The first legal document has been filed with the courts in connection with the tragic death of Charles Gifford, but it didn’t come from the insurance company or the victim’s family.
It came from the hospital.
Mr. Gifford, 75, was killed early May 9 when his pickup swerved off the road, through a chain link fence and into a tree after being struck from behind by Joseph King. King, 35, was arrested and charged with Negligent Criminal Homicide, Possession of a Controlled Substance, and Possession of Marijuana in connection with the crash.
On May 26, the hospital where Mr. Gifford was taken following the crash filed a lien against any liability claim — meaning any insurance money Mr. Gifford’s family receives.
“… (Y)ou are hereby notified that any and all funds recovered from a liable third party shall not be disbursed prior to resolution of our client’s outstanding charges,” reads a letter from the hospital’s attorney which was sent to the victim’s family.
Which means the hospital claims it has to get paid first before anything else.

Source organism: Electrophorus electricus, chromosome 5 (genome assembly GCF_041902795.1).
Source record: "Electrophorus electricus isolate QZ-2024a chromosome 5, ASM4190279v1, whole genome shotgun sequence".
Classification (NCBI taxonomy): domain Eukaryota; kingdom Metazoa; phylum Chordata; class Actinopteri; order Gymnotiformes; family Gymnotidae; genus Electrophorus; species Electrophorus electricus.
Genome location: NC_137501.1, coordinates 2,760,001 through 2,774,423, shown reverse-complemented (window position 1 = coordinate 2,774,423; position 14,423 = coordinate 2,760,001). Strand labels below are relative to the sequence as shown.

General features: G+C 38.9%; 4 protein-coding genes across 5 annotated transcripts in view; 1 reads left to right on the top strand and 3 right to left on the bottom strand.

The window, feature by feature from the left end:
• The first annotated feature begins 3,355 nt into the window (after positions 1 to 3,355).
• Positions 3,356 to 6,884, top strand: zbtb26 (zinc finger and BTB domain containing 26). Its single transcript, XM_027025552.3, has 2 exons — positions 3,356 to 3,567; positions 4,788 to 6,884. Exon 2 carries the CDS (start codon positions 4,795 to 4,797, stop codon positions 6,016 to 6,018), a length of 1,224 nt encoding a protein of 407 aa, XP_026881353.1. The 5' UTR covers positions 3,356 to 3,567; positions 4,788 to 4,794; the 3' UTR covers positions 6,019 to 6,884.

“It’s the ultimate adding salt to the open wound story,” said attorney Jeff Weinstein. “Mr. Gifford is an automobile collision. He’s taken to the hospital even though he was probably dead at the scene. A month later the hospital sends a lien to him saying you owe money for the hospital visit. The lien has to be paid even before the family can recover any money to pay for the funeral.”
Apparently, the hospital does not know what happened to Mr. Gifford, who was their patient if only for a short time. The lien filed by the hospital’s attorney lists the injury as “unknown” and the liable party as “unknown.”
But that didn’t stop the hospital’s attorney from threatening to “immediately file litigation for any balance due” if necessary.
“The hospital doesn’t know he died, even though they say they provided medical attention to him? That’s just wrong,” said Mr. Weinstein.